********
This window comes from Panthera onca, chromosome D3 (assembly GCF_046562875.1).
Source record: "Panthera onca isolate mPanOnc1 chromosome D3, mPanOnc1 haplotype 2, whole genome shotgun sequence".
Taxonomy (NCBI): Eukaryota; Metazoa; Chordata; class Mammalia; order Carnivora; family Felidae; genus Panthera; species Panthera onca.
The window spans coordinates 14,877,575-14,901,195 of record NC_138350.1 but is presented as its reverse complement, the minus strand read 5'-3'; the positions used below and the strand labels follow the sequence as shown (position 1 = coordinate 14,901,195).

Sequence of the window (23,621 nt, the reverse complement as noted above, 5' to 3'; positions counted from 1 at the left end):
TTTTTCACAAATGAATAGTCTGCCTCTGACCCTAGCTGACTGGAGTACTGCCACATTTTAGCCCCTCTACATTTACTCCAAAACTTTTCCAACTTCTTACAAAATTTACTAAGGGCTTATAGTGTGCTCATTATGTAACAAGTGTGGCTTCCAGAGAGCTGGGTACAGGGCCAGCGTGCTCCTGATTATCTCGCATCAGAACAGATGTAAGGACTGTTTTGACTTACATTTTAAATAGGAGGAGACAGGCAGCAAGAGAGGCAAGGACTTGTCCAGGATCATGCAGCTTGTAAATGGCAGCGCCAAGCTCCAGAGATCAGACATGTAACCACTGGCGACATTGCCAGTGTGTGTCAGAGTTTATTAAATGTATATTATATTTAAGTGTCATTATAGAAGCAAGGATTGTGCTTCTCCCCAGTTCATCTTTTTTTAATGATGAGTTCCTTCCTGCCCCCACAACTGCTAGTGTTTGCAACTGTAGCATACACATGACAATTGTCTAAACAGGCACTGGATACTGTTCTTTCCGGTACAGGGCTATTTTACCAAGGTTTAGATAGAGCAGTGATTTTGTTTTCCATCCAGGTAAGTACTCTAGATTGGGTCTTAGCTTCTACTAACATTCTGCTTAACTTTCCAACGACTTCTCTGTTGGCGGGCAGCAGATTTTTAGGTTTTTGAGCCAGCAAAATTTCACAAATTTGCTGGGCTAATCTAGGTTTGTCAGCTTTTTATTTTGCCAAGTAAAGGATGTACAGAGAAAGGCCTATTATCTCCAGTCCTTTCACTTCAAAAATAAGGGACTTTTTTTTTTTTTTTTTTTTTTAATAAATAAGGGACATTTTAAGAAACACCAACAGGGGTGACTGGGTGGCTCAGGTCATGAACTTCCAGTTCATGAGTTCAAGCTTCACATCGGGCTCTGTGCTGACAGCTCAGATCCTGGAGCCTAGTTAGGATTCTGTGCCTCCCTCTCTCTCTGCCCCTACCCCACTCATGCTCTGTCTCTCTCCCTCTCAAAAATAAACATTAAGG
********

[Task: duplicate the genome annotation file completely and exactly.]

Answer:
This window comes from Panthera onca, chromosome D3 (assembly GCF_046562875.1).
Source record: "Panthera onca isolate mPanOnc1 chromosome D3, mPanOnc1 haplotype 2, whole genome shotgun sequence".
Taxonomy (NCBI): Eukaryota; Metazoa; Chordata; class Mammalia; order Carnivora; family Felidae; genus Panthera; species Panthera onca.
The window spans coordinates 14,877,575-14,901,195 of record NC_138350.1 but is presented as its reverse complement, the minus strand read 5'-3'; the positions used below and the strand labels follow the sequence as shown (position 1 = coordinate 14,901,195).

Sequence of the window (23,621 nt, the reverse complement as noted above, 5' to 3'; positions counted from 1 at the left end):
TTTTTCACAAATGAATAGTCTGCCTCTGACCCTAGCTGACTGGAGTACTGCCACATTTTAGCCCCTCTACATTTACTCCAAAACTTTTCCAACTTCTTACAAAATTTACTAAGGGCTTATAGTGTGCTCATTATGTAACAAGTGTGGCTTCCAGAGAGCTGGGTACAGGGCCAGCGTGCTCCTGATTATCTCGCATCAGAACAGATGTAAGGACTGTTTTGACTTACATTTTAAATAGGAGGAGACAGGCAGCAAGAGAGGCAAGGACTTGTCCAGGATCATGCAGCTTGTAAATGGCAGCGCCAAGCTCCAGAGATCAGACATGTAACCACTGGCGACATTGCCAGTGTGTGTCAGAGTTTATTAAATGTATATTATATTTAAGTGTCATTATAGAAGCAAGGATTGTGCTTCTCCCCAGTTCATCTTTTTTTAATGATGAGTTCCTTCCTGCCCCCACAACTGCTAGTGTTTGCAACTGTAGCATACACATGACAATTGTCTAAACAGGCACTGGATACTGTTCTTTCCGGTACAGGGCTATTTTACCAAGGTTTAGATAGAGCAGTGATTTTGTTTTCCATCCAGGTAAGTACTCTAGATTGGGTCTTAGCTTCTACTAACATTCTGCTTAACTTTCCAACGACTTCTCTGTTGGCGGGCAGCAGATTTTTAGGTTTTTGAGCCAGCAAAATTTCACAAATTTGCTGGGCTAATCTAGGTTTGTCAGCTTTTTATTTTGCCAAGTAAAGGATGTACAGAGAAAGGCCTATTATCTCCAGTCCTTTCACTTCAAAAATAAGGGACTTTTTTTTTTTTTTTTTTTTTTAATAAATAAGGGACATTTTAAGAAACACCAACAGGGGTGACTGGGTGGCTCAGGTCATGAACTTCCAGTTCATGAGTTCAAGCTTCACATCGGGCTCTGTGCTGACAGCTCAGATCCTGGAGCCTAGTTAGGATTCTGTGCCTCCCTCTCTCTCTGCCCCTACCCCACTCATGCTCTGTCTCTCTCCCTCTCAAAAATAAACATTAAGG